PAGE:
Let's see men compete in kilts, wearing the 'traditional' undergarments, and see if they complain. After all, kilts would give them more freedom of movement.

    • 19 votes
    #1.1 - Mon Jun 4, 2012 12:37 PM EDT

    i would like to welcome you the 21st century! enjoy yer stay.....

    • 7 votes
    #1.2 - Mon Jun 4, 2012 12:43 PM EDT


    You are confusing the issue in order to make a point. There will be no equipment to climb over. Problem solved.

    • 1 vote
    #1.3 - Mon Jun 4, 2012 1:02 PM EDT

    in 1962 i dared to wear slacks to a college class. it was 30 below zero and i had to take a bus to and from class. that could mean standing in the wind off lake michigan which is the definition of ''life threatening cold''. my professor pulled me aside after class and warned me this attire was not acceptable --- i continued to wear the slacks and soon other women wore them too. senseless rules need to be challenged-dictating to women what they can and can not wear is archaic and sexist.

    • 13 votes
    #1.4 - Mon Jun 4, 2012 1:04 PM EDT

    I don't see the need for them to wear anything at all.

    • 5 votes
    #1.5 - Mon Jun 4, 2012 1:12 PM EDT

    Thanks Granny22. Women like you and your classmates paved the way for the women of my generation. I had a situation that occurred while I was in college, involving a male professor; there was a rumor that he disliked women in science & engineering. He attempted to call me out after class once, and let's just say I made him aware that I was no meek girl that would be walked over.

    • 5 votes
    #1.6 - Mon Jun 4, 2012 2:20 PM EDT

    Really now?Why not stick them into god damn bikinis-or maybe just pasties?These women are athletes-they have competed in shorts for years.If clothing changes are made to ensure fairness among the competitors(like when only some swimmers could use the new tech suits because not all countries had access to them),ensure safety for the players or because the new clothing item improves the ability of the athlete to move about then ok.But just to make them more feminine?STUPID!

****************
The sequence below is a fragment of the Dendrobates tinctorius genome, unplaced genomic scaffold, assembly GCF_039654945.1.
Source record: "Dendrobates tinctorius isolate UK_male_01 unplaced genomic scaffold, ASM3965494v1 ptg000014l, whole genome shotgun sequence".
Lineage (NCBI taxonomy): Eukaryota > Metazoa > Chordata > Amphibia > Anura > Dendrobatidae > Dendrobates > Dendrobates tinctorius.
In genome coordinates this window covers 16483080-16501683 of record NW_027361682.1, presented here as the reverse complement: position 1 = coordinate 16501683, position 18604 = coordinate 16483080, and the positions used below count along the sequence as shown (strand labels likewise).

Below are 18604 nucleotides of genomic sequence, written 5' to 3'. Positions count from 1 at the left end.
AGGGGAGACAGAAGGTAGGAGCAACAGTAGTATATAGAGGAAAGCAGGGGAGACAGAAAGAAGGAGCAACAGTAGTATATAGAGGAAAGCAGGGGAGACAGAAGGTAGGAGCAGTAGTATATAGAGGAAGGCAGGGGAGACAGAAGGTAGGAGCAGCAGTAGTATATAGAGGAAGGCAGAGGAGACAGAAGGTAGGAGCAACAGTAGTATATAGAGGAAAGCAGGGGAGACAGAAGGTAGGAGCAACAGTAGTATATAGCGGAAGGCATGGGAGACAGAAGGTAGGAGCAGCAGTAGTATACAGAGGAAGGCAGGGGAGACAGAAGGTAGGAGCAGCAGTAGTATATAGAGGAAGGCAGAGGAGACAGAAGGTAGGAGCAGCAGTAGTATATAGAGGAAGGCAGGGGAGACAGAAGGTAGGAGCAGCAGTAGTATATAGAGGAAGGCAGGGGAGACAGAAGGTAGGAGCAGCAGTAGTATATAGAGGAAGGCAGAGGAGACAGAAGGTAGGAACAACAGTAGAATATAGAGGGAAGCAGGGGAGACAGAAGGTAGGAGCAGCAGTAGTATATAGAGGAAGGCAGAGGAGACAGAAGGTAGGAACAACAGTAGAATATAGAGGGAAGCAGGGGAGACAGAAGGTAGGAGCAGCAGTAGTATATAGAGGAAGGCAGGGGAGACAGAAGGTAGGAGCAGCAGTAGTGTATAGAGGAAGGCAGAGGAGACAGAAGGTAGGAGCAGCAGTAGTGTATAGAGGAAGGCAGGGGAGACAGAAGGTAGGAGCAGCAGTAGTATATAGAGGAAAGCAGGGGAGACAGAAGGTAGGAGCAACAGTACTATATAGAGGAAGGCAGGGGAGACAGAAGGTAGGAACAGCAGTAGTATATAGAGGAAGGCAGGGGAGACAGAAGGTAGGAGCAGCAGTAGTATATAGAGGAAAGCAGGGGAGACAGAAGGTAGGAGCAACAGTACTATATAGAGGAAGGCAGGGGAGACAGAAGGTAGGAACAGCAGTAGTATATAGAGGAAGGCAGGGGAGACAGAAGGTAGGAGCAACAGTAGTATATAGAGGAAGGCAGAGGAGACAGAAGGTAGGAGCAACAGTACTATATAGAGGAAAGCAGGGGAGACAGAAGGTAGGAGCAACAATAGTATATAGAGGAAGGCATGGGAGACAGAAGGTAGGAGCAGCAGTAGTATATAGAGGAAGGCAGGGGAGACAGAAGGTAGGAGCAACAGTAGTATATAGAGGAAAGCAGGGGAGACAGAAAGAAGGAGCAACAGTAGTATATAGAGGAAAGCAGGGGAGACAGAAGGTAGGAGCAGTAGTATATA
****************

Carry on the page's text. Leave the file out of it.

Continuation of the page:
• 6 votes
    #1.7 - Mon Jun 4, 2012 2:31 PM EDT

    Yea! and the guys spandex short shorts with stuffed jock straps. I bet that gets up the excitement. The refs. will just have to be more alert that the right balls are being busted. Your moms thought this fight was over. I hear the Scott's love dresses and no jock straps now that would be exciting. I could see ticket sales increasing. Just imagine the excitement when someone gets knocked out with their own bag. How would you score that one?

    • 1 vote
    #1.8 - Mon Jun 4, 2012 2:33 PM EDT

    first, no bikinis in beach volleyball, and now no skirts for badminton. What do we have to look forward to now? So sad, really.

    • 3 votes
    #1.9 - Mon Jun 4, 2012 2:38 PM EDT

    Granny22 and KyEngineer: I remember similar situations/confrontations at the University of Maryland during the early 1960's, one involving the Dean of Women and several unhappy undegraduate women on a particularly cold - and windy - wintry day. The girls bade the Dean accompany them on a walk across the campus (a typical dorm-to-class stroll of about 1/2 mile), dressed as the Dean would have the young ladies do. The upshot of this was that the Dean saw the folly of her rule and immediately rescinded it. Undergraduate women could then wear slacks/jeans/etc. to class with no fear of official sanction. Insofar as the professional arena, I agree that looking professional, and appropriate, for the situation is what it's all about. In the sports world, it's all about freedom of motion, not sartortial decorum. Shorts are better than skirts. I think they give equal freedopm of motion - with greater modesty, if that's what the rule makers are concerned about. So ... what's the fuss?

    • 2 votes
    #1.10 - Mon Jun 4, 2012 10:03 PM EDT